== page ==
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The next frontier for women? Hot-dog eating contests, apparently

Women's contestants Larell Marie Mele, Juliet Lee, Sonya Thomas and Laura Leu pose together after their official weigh-in for Nathan's Famous Fourth of July International Hot Dog Eating Contest during a ceremony at City Hall Park, July 1, 2011 in New York.

Associated Press

In the ongoing march toward women's equality with men, some milestones seem more worthwhile than others.

One that's arguably up for debate: The addition of a women's division in the famous Nathan's Fourth of July hot-dog eating contest on Coney Island in New York.

Yes, women can be just as competitively gluttonous as men. Surprised?

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Forerunner Sonya (The Black Widow) Thomas and nine other women compete Monday, according to ESPN. Ms. Thomas has already set a women's world record by stuffing 41 hot dogs into her 105-pound frame - in 10 minutes.

Putting aside whether or not chowing down a family reunion's worth of hot dogs just like a man is something to strive for, the development has garnered good publicity for the event.

Last year, the contest made headlines because the main rival to world champion Joey Chestnut, Takeru Kobayashi, was arrested after storming the stage. (He'd been banned because he refused to sign an exclusive contract with Major League Eating, the competitive eating equivalent of the NFL, according to ESPN. Kid you not.)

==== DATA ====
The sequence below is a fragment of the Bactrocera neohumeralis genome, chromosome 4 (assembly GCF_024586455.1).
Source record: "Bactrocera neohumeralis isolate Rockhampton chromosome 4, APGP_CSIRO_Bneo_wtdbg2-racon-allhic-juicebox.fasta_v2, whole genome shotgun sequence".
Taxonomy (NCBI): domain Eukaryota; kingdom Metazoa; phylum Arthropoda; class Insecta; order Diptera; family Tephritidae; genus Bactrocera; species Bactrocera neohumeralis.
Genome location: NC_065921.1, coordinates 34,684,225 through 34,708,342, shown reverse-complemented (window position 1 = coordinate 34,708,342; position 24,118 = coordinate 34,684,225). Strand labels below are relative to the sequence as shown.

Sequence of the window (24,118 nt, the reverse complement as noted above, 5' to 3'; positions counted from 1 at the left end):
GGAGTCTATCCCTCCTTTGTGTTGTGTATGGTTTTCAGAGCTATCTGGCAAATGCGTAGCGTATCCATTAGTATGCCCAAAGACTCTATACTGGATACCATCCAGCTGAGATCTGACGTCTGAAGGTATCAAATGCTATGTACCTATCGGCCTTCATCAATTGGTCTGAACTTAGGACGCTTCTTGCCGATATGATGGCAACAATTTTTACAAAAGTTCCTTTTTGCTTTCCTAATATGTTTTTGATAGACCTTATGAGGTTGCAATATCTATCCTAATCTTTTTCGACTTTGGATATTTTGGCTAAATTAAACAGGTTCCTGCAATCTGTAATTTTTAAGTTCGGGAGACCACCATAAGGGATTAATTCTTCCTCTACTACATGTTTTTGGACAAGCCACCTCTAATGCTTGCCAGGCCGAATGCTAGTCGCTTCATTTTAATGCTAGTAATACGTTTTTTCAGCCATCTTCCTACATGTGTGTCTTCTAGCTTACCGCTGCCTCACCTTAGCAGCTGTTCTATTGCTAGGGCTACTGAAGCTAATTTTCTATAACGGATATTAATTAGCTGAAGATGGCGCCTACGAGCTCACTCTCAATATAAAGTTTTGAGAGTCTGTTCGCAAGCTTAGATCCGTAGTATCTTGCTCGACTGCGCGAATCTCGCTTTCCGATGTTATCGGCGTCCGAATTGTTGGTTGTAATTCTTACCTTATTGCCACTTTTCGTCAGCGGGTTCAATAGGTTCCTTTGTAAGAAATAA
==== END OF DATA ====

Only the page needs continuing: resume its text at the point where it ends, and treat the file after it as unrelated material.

In contrast, this year, the New York Post took four of the top female competitors to high tea at the Plaza.

"It wasn't quite their scene," reported Jeremy Olshan.

"I could eat all of this in two minutes," Ms. Thomas told him, as she surveyed the platters of scones, cucumber sandwiches and pastries. "Maybe one minute."

But he got to know her better: "In fairness, this is a lady who's swallowed 46 dozen oysters and 11 pounds of cheesecake, regularly beating the best male eaters, and is the odds-on favorite to win the $10,000 prize Monday."

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Ms. Thomas also "revealed she swigs nearly half a bottle of Pepto-Bismol before competition."

The women told the reporter that having a women's category makes up for the fact that women just cannot match the men in the stunt-eating realm, due to men's "increased jaw strength."

The paper also pointed out that "unlike the men's main event, only highlights of the women's round will be shown on the ESPN telecast."

So, would you watch? Should women really have aspired to conquer competitive eating?

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About the Author

Tralee Pearce has been a reporter at The Globe and Mail since 1999, starting as a writer in the paper’s Style section. She joined the new Life section for its launch in 2007. She covers parenting and family issues for the daily section. More

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